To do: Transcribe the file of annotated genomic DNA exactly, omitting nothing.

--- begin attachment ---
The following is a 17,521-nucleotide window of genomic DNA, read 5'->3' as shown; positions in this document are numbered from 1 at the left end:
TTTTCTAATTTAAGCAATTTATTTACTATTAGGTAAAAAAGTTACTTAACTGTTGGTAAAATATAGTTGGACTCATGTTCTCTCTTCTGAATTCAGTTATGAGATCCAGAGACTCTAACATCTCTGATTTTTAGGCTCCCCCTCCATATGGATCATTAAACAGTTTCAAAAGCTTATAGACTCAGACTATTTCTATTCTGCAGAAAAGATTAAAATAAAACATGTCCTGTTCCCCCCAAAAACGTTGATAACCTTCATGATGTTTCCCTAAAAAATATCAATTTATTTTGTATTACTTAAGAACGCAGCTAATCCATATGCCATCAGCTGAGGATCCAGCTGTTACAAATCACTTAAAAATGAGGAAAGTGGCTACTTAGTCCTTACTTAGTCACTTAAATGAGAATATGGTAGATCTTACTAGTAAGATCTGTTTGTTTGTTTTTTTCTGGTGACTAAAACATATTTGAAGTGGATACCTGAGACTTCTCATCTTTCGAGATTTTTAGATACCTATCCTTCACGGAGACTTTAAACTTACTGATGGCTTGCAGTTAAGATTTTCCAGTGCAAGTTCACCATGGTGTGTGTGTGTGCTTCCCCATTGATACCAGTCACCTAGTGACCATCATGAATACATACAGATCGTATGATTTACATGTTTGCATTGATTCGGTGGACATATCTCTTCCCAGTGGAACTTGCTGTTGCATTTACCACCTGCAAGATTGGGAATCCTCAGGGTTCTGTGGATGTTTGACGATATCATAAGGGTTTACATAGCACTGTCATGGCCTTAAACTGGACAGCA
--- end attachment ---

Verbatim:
The following is a 17,521-nucleotide window of genomic DNA, read 5'->3' as shown; positions in this document are numbered from 1 at the left end:
TTTTCTAATTTAAGCAATTTATTTACTATTAGGTAAAAAAGTTACTTAACTGTTGGTAAAATATAGTTGGACTCATGTTCTCTCTTCTGAATTCAGTTATGAGATCCAGAGACTCTAACATCTCTGATTTTTAGGCTCCCCCTCCATATGGATCATTAAACAGTTTCAAAAGCTTATAGACTCAGACTATTTCTATTCTGCAGAAAAGATTAAAATAAAACATGTCCTGTTCCCCCCAAAAACGTTGATAACCTTCATGATGTTTCCCTAAAAAATATCAATTTATTTTGTATTACTTAAGAACGCAGCTAATCCATATGCCATCAGCTGAGGATCCAGCTGTTACAAATCACTTAAAAATGAGGAAAGTGGCTACTTAGTCCTTACTTAGTCACTTAAATGAGAATATGGTAGATCTTACTAGTAAGATCTGTTTGTTTGTTTTTTTCTGGTGACTAAAACATATTTGAAGTGGATACCTGAGACTTCTCATCTTTCGAGATTTTTAGATACCTATCCTTCACGGAGACTTTAAACTTACTGATGGCTTGCAGTTAAGATTTTCCAGTGCAAGTTCACCATGGTGTGTGTGTGTGCTTCCCCATTGATACCAGTCACCTAGTGACCATCATGAATACATACAGATCGTATGATTTACATGTTTGCATTGATTCGGTGGACATATCTCTTCCCAGTGGAACTTGCTGTTGCATTTACCACCTGCAAGATTGGGAATCCTCAGGGTTCTGTGGATGTTTGACGATATCATAAGGGTTTACATAGCACTGTCATGGCCTTAAACTGGACAGCA